MNI INTERVIEW:Busted Canada Debt Goal Means Pain Later-Ex Aide
"They don't have an anchor anymore," Robert Asselin says.
Canada’s continued deficit spending growth has broken the government’s last fiscal anchor and means more painful future choices around cutbacks or tax increases, former senior government advisor official Robert Asselin told MNI.
Chrystia Freeland’s latest budget Tuesday announced about CAD42 billion of new spending over five years, bringing total commitments since 2021 when the Covid pandemic was easing to CAD345 billion, according to Asselin. He was a senior advisor to former Finance Minister Bill Morneau and advised prime ministers Justin Trudeau and Paul Martin, and now is a senior VP at the Business Council of Canada.
“Government was swimming in money given the post Covid boost, inflation numbers, nominal GDP, commodity prices, and this is all coming to an abrupt end,” he said. “Now we are seeing the new fiscal framework and it’s not pretty.”
Freeland’s budget broke an earlier pledge to keep lowering debt as a percentage of GDP, with the ratio climbing to 43.5% from 42.4% in the fiscal year starting April 1. The deficit for fiscal 2023-24 climbs to CAD40.1 billion versus an estimate last fall of CAD30.6 billion.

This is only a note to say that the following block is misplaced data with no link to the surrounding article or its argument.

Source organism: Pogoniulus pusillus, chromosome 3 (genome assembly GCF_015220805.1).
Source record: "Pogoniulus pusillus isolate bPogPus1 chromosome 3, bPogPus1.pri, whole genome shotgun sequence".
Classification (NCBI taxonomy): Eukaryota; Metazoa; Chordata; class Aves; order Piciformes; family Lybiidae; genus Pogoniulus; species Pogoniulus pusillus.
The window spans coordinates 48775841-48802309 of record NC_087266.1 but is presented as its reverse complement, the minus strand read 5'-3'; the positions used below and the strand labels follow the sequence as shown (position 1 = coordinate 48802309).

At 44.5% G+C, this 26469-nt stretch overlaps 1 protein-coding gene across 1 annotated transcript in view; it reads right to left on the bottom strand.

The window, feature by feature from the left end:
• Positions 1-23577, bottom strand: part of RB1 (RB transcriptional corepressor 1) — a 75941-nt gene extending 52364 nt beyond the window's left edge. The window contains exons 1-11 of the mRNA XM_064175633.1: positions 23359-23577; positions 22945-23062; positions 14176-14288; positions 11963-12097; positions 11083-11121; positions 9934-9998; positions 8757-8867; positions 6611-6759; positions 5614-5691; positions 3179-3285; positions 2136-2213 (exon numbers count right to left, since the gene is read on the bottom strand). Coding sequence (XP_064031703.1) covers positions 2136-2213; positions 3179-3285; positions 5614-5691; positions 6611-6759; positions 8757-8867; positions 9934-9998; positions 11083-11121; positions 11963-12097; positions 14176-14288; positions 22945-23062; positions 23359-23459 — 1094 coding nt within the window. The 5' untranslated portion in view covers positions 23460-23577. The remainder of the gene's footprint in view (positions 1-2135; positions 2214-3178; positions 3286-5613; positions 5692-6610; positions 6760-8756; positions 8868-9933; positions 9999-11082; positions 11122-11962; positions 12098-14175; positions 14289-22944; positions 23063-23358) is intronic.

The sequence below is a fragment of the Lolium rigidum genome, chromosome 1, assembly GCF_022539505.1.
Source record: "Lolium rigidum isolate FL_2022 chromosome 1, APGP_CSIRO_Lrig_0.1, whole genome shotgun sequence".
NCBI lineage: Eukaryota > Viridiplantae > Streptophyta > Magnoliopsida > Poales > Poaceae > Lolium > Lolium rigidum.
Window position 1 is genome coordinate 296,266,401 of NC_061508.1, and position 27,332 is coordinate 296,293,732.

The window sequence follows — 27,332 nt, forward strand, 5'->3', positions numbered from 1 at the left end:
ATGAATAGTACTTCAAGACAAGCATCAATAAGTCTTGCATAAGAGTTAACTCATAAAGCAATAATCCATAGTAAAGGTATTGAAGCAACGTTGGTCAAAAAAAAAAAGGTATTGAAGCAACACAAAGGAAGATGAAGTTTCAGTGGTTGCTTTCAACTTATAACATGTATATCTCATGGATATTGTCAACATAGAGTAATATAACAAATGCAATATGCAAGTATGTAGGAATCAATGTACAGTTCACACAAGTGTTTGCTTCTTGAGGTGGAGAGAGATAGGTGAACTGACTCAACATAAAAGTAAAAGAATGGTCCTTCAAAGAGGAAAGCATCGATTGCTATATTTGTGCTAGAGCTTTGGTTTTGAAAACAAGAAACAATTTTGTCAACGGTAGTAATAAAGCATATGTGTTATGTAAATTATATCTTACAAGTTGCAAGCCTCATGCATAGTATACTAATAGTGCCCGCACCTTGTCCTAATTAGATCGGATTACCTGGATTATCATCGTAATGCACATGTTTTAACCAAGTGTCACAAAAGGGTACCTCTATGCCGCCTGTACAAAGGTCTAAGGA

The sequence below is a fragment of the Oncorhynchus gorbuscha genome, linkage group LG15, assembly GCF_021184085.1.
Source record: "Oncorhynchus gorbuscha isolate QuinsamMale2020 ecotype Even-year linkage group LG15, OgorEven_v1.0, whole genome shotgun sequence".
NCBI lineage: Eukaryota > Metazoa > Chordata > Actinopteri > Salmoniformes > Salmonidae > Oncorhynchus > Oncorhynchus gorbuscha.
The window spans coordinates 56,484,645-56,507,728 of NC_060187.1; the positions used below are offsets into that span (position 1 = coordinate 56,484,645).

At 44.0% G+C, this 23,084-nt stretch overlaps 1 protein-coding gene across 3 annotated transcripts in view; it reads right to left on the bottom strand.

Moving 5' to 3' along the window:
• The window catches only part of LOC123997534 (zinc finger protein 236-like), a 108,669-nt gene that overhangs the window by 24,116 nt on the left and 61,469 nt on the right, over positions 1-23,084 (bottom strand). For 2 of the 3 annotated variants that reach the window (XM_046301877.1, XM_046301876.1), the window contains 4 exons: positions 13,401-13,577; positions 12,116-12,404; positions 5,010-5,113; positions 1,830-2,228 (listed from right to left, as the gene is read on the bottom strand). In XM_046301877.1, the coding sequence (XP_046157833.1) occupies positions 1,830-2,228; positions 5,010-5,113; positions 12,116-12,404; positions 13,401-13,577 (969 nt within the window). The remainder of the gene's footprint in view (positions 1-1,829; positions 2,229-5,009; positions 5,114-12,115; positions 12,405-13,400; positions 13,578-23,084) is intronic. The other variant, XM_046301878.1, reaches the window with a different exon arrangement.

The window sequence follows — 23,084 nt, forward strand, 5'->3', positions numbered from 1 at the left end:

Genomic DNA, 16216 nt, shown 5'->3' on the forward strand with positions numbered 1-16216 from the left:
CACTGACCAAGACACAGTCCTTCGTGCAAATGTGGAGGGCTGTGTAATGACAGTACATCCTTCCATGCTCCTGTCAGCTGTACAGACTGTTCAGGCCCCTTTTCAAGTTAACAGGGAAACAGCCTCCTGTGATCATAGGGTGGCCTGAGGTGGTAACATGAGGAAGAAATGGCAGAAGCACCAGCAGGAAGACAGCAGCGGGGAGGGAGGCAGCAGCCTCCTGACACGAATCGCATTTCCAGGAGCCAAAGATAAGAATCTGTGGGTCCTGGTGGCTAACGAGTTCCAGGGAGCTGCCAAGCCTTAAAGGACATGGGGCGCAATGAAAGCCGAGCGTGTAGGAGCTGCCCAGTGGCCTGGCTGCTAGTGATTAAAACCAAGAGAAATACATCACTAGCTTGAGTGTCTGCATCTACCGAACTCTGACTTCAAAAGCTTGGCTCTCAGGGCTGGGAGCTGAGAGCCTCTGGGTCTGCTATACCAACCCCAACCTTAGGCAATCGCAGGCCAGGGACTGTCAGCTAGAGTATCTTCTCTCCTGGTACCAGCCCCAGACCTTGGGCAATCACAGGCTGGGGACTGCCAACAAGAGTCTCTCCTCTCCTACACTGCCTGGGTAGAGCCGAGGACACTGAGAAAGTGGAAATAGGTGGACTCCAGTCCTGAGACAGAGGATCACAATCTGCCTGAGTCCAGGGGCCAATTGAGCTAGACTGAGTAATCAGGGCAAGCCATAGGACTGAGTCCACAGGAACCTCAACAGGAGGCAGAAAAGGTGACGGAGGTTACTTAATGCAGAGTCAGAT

“Just to state the obvious, they don’t have an anchor anymore. The debt to GDP is going up, you can’t have an anchor that’s going the way it’s not supposed to,” Asselin said.
TOUGHER BUDGETS LATER
“Imagine if there’s a recession, and stagflation essentially, next year will be again higher. It just shows the debt-GDP ratio was never a real anchor, post pandemic,” he said.
The budget does have helpful elements including tax credits for green electricity, Asselin said, and the extra deficit spending doesn’t significantly add to inflation this year, which was one of Freeland’s main priorities.
The Liberal government’s continued rollout of new spending creates a longer-term problem, Asselin said. Better fiscal policy would set a target for something like debt servicing costs, he said.
“At one point, they are either going to have to raise taxes or cut spending, and they can’t just punt these choices indefinitely,” he said.
“This is what I’m worried about, they are punting essentially the difficult choices to future years, and it will make for tougher budgets down the road.”